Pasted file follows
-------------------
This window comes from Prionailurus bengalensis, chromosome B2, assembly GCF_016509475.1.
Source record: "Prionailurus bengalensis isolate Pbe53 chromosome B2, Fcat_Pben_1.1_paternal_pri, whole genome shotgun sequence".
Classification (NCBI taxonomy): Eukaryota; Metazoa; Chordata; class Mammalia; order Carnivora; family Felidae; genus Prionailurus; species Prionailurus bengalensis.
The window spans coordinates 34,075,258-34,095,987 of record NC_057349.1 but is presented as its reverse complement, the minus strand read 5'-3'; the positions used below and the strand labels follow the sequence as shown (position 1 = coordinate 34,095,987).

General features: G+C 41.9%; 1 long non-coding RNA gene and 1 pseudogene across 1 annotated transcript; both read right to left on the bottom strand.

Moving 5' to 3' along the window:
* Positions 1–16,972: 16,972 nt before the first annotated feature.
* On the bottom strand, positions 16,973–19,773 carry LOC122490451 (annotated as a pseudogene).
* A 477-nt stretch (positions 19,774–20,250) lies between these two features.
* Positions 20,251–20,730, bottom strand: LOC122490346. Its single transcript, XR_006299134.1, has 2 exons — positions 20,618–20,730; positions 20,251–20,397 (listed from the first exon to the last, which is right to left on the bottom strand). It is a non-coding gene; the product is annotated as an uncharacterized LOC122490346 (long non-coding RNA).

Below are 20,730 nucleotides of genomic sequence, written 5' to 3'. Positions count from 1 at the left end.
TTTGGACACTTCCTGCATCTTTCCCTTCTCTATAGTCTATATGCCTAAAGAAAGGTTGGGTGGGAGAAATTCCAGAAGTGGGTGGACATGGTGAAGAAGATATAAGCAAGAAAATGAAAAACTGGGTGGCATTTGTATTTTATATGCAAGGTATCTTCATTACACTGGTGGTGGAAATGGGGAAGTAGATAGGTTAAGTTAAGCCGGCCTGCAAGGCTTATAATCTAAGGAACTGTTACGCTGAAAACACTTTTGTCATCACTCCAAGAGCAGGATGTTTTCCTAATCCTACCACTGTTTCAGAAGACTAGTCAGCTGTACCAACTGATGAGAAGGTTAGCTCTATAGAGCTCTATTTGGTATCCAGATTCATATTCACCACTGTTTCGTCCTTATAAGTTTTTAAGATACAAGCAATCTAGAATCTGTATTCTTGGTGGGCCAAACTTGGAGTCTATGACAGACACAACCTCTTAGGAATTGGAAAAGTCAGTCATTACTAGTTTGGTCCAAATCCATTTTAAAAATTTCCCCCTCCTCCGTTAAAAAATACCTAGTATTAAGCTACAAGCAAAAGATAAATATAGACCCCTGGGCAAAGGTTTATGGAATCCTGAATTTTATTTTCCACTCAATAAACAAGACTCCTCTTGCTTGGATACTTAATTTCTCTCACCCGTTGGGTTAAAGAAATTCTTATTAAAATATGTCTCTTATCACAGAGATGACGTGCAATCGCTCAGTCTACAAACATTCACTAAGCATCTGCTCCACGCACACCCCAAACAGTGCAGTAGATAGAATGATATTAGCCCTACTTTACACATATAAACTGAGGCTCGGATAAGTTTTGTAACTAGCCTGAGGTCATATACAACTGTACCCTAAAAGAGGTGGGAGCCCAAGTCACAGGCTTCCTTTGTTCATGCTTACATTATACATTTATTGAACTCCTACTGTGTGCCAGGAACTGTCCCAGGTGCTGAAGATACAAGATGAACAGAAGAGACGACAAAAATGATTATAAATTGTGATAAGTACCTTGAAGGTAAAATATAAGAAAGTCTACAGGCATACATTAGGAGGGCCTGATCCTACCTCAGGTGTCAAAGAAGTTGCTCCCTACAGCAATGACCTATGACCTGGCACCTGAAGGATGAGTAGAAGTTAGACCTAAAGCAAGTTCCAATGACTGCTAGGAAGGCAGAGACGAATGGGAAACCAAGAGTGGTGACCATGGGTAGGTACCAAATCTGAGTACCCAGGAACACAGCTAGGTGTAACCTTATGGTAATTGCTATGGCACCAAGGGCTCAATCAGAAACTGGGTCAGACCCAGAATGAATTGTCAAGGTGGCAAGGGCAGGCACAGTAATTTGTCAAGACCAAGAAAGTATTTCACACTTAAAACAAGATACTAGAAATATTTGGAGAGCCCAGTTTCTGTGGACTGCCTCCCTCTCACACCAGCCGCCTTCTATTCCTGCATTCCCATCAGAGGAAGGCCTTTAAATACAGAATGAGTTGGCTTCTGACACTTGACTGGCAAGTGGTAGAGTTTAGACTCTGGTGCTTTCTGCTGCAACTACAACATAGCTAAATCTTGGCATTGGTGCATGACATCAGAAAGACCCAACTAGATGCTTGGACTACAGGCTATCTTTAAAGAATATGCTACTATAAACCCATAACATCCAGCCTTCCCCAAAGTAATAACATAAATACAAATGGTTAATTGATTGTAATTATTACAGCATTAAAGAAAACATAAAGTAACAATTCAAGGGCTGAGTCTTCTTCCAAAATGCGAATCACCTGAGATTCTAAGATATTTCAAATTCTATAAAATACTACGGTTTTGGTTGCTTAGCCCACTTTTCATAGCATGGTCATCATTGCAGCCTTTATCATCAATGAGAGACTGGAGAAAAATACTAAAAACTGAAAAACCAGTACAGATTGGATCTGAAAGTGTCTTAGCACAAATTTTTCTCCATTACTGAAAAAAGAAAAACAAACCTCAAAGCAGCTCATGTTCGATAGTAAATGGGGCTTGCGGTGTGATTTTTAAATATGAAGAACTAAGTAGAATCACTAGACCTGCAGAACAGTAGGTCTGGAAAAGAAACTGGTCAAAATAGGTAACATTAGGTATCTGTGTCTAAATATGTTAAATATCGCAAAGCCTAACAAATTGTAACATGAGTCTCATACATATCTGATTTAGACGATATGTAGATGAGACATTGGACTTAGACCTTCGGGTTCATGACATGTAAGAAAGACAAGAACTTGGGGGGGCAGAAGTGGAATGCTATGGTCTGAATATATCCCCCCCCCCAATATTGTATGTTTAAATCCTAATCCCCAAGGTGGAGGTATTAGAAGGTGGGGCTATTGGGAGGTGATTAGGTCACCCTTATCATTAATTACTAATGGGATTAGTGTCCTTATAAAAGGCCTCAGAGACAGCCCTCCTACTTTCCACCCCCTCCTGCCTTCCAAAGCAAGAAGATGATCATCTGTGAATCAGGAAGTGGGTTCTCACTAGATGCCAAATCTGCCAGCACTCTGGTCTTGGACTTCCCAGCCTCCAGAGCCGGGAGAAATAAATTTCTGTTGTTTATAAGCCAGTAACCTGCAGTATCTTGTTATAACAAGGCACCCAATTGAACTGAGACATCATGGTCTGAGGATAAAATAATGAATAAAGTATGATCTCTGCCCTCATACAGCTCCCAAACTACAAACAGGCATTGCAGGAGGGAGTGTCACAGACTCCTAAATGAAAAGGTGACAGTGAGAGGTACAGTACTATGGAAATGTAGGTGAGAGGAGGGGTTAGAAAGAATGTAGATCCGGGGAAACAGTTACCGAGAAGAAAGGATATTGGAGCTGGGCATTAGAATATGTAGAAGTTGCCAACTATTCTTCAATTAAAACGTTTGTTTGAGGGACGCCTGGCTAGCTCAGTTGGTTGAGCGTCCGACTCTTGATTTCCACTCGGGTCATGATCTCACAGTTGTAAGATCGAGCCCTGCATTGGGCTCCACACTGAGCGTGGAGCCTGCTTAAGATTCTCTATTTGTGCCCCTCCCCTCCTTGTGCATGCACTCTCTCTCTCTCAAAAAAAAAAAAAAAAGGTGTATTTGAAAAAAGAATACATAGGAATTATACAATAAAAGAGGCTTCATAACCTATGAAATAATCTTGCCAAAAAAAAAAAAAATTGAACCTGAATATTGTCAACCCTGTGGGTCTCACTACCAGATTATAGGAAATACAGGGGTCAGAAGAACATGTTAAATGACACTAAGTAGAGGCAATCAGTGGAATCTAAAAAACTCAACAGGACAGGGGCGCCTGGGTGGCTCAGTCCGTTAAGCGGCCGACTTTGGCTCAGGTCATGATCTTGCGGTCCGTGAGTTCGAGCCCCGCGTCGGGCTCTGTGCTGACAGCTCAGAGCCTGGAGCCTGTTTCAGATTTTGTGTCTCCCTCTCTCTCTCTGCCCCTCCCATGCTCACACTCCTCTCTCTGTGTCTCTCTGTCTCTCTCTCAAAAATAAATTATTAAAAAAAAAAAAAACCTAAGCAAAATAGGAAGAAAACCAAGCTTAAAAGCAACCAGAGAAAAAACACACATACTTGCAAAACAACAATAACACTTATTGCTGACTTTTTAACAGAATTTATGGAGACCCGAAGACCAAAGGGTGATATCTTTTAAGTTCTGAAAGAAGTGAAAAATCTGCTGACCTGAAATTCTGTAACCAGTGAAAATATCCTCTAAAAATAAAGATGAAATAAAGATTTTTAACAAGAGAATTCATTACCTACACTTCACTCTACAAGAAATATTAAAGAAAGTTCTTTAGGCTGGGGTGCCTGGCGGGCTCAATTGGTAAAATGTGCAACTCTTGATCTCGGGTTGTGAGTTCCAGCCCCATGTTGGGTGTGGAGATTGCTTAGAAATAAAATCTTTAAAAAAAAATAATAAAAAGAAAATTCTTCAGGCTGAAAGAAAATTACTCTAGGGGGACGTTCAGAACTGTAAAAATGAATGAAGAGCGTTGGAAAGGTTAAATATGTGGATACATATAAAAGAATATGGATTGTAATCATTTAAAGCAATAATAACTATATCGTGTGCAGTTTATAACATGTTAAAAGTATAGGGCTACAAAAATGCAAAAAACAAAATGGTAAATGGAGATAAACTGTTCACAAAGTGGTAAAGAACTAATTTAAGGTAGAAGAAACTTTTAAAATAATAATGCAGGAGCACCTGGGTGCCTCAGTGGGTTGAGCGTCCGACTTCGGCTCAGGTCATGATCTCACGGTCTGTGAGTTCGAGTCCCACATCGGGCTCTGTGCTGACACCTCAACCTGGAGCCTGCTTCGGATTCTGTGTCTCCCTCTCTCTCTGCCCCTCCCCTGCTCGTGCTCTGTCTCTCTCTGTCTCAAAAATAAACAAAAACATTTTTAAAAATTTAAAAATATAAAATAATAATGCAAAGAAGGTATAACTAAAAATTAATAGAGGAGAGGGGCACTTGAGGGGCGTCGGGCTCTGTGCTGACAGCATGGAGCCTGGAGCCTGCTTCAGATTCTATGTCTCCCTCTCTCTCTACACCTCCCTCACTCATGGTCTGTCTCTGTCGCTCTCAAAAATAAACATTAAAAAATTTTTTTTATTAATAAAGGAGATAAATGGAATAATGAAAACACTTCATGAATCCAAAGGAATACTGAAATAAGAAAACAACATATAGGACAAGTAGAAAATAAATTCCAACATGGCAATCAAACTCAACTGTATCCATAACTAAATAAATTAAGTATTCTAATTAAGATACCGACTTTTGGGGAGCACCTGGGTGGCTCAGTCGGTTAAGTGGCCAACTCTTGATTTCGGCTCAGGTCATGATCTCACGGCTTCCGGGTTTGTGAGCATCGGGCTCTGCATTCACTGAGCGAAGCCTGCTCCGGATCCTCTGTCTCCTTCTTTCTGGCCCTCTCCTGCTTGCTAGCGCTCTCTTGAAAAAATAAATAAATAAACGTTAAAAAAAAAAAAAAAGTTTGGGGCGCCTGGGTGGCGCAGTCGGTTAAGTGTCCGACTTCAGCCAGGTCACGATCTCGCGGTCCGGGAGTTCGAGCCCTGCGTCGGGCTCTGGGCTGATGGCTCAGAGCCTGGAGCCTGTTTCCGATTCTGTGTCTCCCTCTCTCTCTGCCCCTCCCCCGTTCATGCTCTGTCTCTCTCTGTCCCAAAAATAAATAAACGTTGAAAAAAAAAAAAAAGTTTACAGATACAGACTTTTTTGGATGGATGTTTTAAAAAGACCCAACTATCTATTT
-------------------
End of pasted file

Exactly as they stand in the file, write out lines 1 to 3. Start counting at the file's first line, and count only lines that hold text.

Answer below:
This window comes from Prionailurus bengalensis, chromosome B2, assembly GCF_016509475.1.
Source record: "Prionailurus bengalensis isolate Pbe53 chromosome B2, Fcat_Pben_1.1_paternal_pri, whole genome shotgun sequence".
Classification (NCBI taxonomy): Eukaryota; Metazoa; Chordata; class Mammalia; order Carnivora; family Felidae; genus Prionailurus; species Prionailurus bengalensis.